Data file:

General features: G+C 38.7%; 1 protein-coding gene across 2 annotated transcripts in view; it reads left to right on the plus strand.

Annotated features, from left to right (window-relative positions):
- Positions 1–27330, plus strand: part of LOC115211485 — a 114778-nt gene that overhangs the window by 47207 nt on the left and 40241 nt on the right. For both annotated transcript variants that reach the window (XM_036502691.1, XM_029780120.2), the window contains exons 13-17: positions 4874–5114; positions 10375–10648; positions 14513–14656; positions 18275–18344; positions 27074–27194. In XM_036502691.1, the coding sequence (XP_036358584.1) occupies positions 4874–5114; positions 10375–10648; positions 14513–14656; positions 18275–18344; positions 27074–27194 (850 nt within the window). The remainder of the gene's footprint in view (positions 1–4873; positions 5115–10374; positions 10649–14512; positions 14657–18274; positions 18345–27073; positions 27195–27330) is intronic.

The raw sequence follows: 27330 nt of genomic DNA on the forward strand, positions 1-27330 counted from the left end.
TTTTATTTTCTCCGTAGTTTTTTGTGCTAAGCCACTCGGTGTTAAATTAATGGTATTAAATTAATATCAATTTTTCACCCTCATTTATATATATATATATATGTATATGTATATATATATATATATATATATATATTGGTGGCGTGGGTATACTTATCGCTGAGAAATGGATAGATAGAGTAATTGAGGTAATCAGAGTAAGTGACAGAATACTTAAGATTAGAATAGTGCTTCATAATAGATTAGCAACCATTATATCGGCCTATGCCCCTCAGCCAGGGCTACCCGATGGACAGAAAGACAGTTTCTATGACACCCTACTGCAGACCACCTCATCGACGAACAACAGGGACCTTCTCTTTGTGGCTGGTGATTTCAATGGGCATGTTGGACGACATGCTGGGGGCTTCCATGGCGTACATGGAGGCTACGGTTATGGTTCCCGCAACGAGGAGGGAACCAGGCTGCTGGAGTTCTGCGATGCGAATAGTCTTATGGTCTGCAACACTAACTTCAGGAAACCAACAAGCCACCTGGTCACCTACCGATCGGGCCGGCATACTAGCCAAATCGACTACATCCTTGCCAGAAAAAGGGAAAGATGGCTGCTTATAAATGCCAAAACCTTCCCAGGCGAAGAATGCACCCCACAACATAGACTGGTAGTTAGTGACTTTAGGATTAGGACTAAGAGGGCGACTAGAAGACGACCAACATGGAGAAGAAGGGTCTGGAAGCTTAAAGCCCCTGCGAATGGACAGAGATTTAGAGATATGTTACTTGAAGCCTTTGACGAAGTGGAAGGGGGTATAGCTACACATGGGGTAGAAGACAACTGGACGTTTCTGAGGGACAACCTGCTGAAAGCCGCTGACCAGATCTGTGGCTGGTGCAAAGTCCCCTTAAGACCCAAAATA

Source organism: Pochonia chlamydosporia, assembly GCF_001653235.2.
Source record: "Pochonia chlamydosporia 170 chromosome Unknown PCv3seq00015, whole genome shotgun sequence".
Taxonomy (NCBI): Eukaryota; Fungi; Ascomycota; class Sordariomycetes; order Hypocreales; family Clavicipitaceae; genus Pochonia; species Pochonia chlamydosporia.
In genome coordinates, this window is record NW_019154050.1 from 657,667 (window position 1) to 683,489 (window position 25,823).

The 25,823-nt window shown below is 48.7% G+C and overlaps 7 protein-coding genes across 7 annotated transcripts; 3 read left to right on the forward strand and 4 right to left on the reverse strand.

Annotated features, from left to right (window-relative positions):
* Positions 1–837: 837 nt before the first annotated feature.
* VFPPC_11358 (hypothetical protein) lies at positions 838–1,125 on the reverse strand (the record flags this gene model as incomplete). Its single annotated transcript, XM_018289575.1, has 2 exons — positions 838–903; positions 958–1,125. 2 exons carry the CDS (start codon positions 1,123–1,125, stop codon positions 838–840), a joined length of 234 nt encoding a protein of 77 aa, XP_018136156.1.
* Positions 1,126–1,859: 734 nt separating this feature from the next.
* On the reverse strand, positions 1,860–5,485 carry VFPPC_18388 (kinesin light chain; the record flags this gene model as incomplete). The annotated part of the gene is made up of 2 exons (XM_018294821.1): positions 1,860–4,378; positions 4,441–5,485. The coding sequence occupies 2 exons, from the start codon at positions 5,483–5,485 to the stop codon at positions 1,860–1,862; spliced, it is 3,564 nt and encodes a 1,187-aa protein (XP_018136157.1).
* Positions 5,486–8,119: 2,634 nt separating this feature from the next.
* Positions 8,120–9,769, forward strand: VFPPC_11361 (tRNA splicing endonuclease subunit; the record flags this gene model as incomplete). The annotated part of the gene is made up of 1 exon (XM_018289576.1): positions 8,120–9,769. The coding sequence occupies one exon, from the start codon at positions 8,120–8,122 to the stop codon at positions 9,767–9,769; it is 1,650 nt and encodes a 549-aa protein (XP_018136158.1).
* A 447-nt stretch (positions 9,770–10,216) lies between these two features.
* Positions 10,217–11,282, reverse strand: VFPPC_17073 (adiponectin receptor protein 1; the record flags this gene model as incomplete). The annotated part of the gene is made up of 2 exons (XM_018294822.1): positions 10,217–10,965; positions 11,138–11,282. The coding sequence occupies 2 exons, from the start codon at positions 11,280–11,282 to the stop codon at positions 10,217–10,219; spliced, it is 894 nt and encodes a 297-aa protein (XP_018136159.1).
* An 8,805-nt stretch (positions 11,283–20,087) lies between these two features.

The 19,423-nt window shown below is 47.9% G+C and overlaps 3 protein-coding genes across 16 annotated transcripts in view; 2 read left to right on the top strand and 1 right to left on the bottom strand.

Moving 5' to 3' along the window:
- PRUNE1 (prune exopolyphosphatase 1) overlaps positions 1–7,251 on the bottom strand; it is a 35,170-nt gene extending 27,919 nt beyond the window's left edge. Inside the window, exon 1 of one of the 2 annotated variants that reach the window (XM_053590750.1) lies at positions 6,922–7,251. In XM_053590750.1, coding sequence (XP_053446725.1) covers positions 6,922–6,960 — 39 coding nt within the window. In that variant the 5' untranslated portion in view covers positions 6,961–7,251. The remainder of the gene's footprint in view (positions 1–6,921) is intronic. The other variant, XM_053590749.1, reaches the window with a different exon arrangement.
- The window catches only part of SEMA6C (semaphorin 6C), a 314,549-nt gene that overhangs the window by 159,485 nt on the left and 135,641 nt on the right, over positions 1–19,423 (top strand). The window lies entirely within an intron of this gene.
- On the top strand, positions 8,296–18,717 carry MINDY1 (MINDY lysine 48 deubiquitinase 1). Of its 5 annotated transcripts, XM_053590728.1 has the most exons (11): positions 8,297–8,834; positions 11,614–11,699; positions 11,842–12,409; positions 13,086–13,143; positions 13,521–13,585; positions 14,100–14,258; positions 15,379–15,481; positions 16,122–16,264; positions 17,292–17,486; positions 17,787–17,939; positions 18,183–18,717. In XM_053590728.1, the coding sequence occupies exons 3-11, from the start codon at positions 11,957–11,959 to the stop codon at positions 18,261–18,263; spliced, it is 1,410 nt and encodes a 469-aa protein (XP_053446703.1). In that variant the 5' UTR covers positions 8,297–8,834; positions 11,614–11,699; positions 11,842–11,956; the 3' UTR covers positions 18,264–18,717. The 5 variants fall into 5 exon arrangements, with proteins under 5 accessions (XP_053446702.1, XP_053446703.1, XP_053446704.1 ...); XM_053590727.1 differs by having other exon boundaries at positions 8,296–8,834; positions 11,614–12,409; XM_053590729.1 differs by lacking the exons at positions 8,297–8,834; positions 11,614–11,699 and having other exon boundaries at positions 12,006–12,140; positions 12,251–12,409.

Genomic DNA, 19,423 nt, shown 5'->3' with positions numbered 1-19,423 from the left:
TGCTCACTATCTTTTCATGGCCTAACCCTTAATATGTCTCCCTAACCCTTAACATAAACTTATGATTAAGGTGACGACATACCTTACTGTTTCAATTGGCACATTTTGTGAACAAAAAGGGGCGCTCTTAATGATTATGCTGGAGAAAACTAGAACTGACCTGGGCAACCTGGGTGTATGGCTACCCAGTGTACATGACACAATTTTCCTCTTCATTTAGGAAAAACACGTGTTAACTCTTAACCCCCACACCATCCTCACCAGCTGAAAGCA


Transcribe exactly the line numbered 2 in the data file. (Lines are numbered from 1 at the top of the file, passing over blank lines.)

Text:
Annotated features, from left to right (window-relative positions):